• Hostile take over situations or changes in management.
  • Parties involved in high stakes personal or vindictive litigation.
  • Employees currently involved in labor negotiations or disciplinary matters.
  • Board of Director and shareholder meetings.
  • Detailed sales marketing or new product development meetings.
  • Meetings involving the high dollar purchase, investment, or monetary policy meetings.
  • Personal activities of well known celebrities.
  • Divorce and child custody litigation where the parties have become extraordinarily adverse.

Q:What are some warning signs that I have been bugged?

If you are a potential target and believe that you have been wiretapped, bugged, or illegally monitored, here are some of the red-flags that you should be aware of:

  1. People seem to know your activities when they shouldn’t. Whether it’s the illegal eavesdropper himself or, more likely, the client, many people have trouble sitting on your secret. Many times, illegal eavesdropping is revealed from the primary beneficiary. Whether inadvertent or not, it is critical to pay attention to what information is “fed back” to you and at what time. 
  2. You have noticed static, popping, or scratching on your telephone lines. Generally, these types of phone anomalies are caused by capacitive discharges which occurs when conductors are connected together. Although this is mostly under the old telephone line system, it is still prevalent today. These sounds could be nothing more than just a defect in your telephone instrument or the wiring system. But if it is routinely heard, it is an issue which you should contact a TSCM professional in an attempt to resolve.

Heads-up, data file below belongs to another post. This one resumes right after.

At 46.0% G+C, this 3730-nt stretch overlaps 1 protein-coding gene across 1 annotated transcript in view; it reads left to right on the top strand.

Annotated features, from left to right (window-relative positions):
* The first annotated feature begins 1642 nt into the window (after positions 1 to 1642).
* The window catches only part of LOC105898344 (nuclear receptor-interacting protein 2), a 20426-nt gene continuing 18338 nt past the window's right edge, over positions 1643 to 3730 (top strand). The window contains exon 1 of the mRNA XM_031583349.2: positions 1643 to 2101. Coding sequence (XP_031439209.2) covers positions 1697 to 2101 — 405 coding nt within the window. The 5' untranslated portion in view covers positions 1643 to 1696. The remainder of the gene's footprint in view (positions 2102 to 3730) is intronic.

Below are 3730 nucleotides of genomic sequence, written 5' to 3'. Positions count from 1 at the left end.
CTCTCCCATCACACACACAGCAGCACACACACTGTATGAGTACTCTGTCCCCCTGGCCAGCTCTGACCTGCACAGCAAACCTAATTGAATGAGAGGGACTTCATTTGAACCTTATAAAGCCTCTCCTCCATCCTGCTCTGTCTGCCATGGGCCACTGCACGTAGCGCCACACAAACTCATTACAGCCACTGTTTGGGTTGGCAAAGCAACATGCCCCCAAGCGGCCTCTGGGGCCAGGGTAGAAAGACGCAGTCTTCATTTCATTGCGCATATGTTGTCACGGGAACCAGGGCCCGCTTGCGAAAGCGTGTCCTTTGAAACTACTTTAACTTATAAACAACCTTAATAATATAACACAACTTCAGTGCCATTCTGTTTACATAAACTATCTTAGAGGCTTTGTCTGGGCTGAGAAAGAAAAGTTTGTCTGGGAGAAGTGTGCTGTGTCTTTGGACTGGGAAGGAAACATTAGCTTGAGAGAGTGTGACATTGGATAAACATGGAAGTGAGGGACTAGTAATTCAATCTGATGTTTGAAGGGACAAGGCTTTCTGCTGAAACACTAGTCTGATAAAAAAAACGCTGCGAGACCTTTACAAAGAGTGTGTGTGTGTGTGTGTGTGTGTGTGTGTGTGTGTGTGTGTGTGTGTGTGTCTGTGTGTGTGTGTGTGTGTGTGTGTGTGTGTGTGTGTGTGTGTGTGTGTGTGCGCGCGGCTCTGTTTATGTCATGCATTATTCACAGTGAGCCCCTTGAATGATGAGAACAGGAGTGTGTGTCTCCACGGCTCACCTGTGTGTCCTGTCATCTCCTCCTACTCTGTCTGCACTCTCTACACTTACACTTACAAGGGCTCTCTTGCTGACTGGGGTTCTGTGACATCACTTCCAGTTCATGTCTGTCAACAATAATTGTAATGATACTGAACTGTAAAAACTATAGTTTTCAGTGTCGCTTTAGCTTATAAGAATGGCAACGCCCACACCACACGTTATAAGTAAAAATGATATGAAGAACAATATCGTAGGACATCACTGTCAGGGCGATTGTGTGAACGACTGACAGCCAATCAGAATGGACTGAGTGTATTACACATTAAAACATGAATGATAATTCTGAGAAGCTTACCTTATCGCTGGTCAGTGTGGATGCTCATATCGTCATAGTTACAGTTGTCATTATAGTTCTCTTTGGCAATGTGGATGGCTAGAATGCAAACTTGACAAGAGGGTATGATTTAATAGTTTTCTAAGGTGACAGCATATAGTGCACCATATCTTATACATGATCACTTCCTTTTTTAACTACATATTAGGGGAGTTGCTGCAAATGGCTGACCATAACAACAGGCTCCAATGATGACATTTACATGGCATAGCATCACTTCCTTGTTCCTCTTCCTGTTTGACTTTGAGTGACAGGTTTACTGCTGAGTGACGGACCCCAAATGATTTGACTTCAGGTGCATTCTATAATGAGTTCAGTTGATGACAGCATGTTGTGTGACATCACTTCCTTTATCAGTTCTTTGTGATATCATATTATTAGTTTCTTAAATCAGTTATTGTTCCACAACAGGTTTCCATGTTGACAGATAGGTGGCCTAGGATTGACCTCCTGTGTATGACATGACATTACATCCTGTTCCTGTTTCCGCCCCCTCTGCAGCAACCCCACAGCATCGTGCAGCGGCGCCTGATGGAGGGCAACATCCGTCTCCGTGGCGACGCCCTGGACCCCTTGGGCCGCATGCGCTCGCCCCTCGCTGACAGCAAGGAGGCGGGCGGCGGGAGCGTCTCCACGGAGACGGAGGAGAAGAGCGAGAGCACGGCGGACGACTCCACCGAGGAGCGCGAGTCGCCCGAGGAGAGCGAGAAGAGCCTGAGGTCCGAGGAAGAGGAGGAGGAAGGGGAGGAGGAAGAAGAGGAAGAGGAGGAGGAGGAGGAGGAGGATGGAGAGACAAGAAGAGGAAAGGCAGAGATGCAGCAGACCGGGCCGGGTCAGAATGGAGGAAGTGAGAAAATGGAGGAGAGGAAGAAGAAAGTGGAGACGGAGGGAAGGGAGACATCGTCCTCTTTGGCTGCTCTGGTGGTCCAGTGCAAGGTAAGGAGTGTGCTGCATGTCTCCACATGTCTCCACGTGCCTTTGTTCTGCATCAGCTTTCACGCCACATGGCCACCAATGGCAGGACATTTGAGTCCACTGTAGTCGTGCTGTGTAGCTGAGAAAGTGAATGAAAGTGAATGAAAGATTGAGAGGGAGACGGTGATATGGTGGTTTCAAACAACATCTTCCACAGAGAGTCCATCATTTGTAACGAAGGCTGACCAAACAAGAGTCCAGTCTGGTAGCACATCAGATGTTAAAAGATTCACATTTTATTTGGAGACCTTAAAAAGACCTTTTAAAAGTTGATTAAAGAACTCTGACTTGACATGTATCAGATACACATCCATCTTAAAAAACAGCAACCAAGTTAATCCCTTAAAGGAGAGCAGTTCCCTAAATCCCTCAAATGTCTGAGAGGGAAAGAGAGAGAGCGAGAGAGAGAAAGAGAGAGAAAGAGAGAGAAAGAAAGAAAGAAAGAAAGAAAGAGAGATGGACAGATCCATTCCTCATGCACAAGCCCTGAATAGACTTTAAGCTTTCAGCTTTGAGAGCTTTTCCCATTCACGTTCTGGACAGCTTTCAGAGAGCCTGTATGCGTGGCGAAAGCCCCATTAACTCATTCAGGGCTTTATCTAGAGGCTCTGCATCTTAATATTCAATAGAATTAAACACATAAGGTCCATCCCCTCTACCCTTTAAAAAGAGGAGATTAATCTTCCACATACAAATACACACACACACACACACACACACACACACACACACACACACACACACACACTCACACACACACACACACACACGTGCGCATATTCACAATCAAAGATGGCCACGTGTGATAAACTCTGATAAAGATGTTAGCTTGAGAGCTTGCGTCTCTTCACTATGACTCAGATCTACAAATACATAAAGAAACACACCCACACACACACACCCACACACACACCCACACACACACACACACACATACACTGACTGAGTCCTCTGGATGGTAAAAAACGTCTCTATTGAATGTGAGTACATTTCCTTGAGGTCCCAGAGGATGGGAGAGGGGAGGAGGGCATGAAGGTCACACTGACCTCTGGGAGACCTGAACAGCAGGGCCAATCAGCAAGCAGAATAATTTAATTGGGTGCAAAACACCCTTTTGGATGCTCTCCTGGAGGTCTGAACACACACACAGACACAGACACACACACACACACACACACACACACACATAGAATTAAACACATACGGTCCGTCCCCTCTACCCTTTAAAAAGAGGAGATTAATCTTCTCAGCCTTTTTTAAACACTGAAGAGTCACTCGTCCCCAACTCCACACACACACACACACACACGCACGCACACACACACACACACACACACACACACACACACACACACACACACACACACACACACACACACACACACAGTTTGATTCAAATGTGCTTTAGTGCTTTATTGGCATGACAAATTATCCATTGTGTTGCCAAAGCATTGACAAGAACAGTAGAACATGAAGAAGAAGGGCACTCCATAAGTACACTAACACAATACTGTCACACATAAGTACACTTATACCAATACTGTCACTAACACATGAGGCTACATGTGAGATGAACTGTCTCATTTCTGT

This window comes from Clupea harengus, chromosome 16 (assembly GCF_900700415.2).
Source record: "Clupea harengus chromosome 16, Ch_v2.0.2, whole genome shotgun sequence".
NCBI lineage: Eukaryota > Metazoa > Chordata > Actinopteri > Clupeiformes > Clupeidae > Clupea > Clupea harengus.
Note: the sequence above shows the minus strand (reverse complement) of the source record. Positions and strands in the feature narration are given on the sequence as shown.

3. Sounds are coming from your phone handset when it is hung up. A common wiretapping method is known as a hook-switch-bypass method. Most usually located in corporate offices, the hook-switch-bypass allows for the transmission of audio through the telephone unit when the phone is hung up. This is usually done by manipulating the telephone to allow the speaker phone function to actively transmit to another location. Generally, this location is within the building and within the phone system area. If you hear this type of anomalies on an office desk phone, it is critical to open the phone and determine whether manipulation has occurred.